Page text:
The Juan Morel Campos High School chapter of the national Lambda Literary Book Club hosted a special guest in April. Garrard Conley, author of “Boy Erased” visited the students, who selected his book to read, and it also happened to be his birthday!
“Spent my birthday doing the thing I love most – talking gay stuff w/high school students,” Garrard Conley tweeted.
“Boy Erased” is Conley’s memoir of his experience with a gay conversion therapy program his parents forced him to take as a youth. It was recently made into a film released last fall starring Lucas Hedges, Nicole Kidman, and Russell Crowe. During his visit with the Juan Morel Campos students, Conley conveyed his strong hope that churches will discard the prejudice that causes them to reject LGBTQ people. He revealed that he (raised in the Baptist church) and his husband (raised in the Islamic faith) are not accepted by their faiths even though they were raised with God at the center of their lives. “Queer people are not asking you to give up your faith or beliefs in God. We are asking to let us join in that relationship,” a tweet from Lambda Literary Foundation’s LGBTQ Writers in Schools Program that Conley retweeted minutes after he left the students. Conley’s overall message to the kids: you are fine just the way you are — society is what needs to evolve. We need to not translate the bible word for word and take a deeper meaning overall to spirituality and really just need to love one another and look past the sexuality of people.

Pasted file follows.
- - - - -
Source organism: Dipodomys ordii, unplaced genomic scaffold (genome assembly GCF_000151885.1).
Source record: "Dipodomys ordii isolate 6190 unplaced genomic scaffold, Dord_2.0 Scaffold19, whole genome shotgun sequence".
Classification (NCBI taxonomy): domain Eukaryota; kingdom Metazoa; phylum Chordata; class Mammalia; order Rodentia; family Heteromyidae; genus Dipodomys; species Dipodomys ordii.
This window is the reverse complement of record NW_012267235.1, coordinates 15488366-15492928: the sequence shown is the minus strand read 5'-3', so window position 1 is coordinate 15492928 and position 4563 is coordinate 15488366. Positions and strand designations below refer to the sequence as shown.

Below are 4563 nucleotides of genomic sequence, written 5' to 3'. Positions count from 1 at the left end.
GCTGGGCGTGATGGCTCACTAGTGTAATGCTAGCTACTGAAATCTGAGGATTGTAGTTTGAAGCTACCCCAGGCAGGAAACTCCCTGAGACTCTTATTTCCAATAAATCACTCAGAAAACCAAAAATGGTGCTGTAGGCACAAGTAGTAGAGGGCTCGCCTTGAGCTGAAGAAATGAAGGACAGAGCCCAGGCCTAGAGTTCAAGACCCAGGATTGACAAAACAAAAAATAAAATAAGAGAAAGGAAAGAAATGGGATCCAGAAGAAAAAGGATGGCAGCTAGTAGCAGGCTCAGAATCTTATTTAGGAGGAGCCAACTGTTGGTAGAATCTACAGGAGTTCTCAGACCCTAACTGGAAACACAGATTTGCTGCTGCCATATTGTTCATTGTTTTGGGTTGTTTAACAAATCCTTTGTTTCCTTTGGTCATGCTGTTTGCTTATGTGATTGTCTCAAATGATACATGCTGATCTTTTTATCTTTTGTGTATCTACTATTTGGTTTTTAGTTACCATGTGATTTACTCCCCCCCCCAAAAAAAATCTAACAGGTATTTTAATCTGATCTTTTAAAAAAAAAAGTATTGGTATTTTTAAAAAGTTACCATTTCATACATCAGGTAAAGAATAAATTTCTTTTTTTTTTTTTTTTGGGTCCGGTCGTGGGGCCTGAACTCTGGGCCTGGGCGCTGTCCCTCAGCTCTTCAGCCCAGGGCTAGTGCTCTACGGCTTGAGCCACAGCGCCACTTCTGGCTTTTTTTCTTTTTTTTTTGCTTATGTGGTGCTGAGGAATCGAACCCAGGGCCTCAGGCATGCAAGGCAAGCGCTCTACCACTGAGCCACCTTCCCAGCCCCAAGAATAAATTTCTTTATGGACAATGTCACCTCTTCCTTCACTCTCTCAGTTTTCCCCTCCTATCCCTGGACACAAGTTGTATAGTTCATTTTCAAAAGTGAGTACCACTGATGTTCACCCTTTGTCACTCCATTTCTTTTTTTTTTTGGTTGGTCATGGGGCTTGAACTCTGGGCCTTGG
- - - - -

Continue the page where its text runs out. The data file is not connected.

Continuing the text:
Blythe Smith has taught for the past 18 years at Juan Morel Campos High School. She brought the Lambda Literary Book Club to the school after she went to a professional development event held last June, which focused on guiding NYC schools to be more inclusive and ‘safe’ spaces for students that identify as LGBTQ. This book club was brought to her attention then, and she applied to open a chapter at the school. Once she got word her application was accepted she put out an open call to the high schoolers. “Boy Erased” was the first book the club chose.
“Through the course of this book club, students have come out (that weren’t out previously to anyone), they’ve shared their own stories of parents not accepting them and giving them ultimatums to change, and most importantly they’ve been heard and accepted by one another and they’re hopeful about their future lives, even if it might entail some negativity along the way. I feel very lucky to have been a part of this group and I hope that this experience has had a lasting impact on this group of students,” said Blythe Smith.